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Malaysia and Cambodia


This is about my upcoming trip to Malaysia and Cambodia. The first part is pre-trip - information about flights, itineraries, accommodation and all the things that you need to do to plan an overseas holiday. This is my first trip to Asia and I hope it may help others. Comments are very welcome and anyone who has travelled to Malaysia and/or Cambodia, please feel free to comment and offer any advice or tips that you think would be helpful. As of today ( 28th February) , in exactly 11 days (minus 30 minutes) I will be in Kuala Lumpur.

I had the most amazing time and hope you enjoy reading about my trip. Each post is numbered and I'm doing them in order from start to finish - a little like a diary.



74. Batu Ferringhi Night Markets

Batu Ferringhi
One of the places I really, really wanted to go to was the Batu Ferringhi night market - I'd heard, and read so much about it, it was one of the things I didn't want to miss. I noticed a tour desk in my hotel and when I went to enquire about doing a couple of day tours I asked about the price of taxis. Being by myself, I didn't much fancy travelling by myself at night on a bus, especially as I was unfamiliar with the area. (I wouldn't travle on public transport at night at home either). Winnie, the tour operator, said the hotel offered its guest a mini bus which takes them to the bus stop and collects guests at a designated time.

When I went to get picked up, there were only two other guests that night so the driver said he'd drive us there. He dropped us off at the start of the market and arranged to pick us up at the Hard Rock Hotel which is at the far end around 11.00pm.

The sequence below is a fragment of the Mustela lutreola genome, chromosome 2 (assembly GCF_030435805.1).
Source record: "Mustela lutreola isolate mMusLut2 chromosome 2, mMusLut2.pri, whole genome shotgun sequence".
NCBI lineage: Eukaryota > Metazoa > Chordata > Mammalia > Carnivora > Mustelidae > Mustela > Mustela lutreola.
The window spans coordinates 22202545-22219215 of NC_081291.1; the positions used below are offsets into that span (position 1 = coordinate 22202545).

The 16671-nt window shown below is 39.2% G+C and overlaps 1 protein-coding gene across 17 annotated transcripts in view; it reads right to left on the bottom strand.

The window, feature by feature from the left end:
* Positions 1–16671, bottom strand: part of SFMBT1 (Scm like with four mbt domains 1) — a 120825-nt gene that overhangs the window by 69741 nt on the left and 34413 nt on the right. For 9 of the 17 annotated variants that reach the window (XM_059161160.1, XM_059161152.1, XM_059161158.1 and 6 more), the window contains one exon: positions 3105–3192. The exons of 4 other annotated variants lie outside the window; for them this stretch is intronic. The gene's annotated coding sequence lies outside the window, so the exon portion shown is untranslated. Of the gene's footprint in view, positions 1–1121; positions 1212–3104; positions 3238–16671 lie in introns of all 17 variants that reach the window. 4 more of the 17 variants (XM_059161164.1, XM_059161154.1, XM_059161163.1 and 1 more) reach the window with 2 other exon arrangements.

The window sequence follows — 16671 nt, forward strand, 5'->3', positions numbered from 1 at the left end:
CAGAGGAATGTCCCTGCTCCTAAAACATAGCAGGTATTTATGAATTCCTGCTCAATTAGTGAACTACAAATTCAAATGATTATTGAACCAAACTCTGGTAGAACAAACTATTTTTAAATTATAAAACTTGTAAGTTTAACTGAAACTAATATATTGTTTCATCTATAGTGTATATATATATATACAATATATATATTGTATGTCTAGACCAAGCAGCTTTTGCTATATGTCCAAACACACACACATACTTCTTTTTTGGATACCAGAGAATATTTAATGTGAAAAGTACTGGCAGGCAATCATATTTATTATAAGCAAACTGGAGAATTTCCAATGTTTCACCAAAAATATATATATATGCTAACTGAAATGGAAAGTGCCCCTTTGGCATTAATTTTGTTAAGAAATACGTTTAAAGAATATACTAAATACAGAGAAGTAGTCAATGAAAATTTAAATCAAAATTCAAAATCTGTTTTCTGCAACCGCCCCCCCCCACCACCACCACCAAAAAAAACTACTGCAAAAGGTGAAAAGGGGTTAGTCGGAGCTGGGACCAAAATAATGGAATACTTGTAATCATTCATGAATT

Nightlife at Batu Ferringhi
The nightlife in Batu Ferringhi is centered on its 'Pasar Malam' or night market. Open from dusk until late, often past midnight, the night market is a sidewalk bazaar of makeshift stalls operated by local traders, selling an assortment of goods ranging from souvenirs to fake goods, toys, gifts - these even ice-cream stalls.

Long Beach food court
My  companions from the Bayview were Margaret and Ivor (think that was her husband's name, I can't read my own writing from my travel journal), an English couple who live six months of the year in England and the other six at Langkawi where they have a property. Margaret said you can't buy bacon on Langkawi, but you can from Penang, so they pop over every now and then for a few days of shopping, markets, tours and of course, bacon.  She said they usually eat at the food court when coming to the night market here.

The Long Beach is on the 'strip' west of the Lone Pine resort. About two thirds of the customers are tourists and a third are locals although that can vary, especially during Chinese New Year when you'll find there are a lot more locals. It's very popular with the expats who live in the area, and the tourists staying not only in the local hotels here, but those staying in Georgetown. If you're on a tight budget, this is the place to come for the food's good, it's cheap, and so is the beer.

Above: Price List
Prices are written in both Malay and English and are easy to read as the writing is quite large. You can see the red decorations hanging from the ceiling - it was the tail end of Chinese New Year when I was here.

Above: The Diners
This being my first time here, I was unsure of the procedure, but Margaret said you find a table, flag down the drink servers, give them your order (alcoholic or soft drinks etc) pay them for your drinks and your drinks will be along soon. Sometimes you may have to wait some time when it is especially busy. You take a note of your table number, go to a food stall and order your food, tell them your table number. You pay when they deliver it. Simple! My food came before my drink did.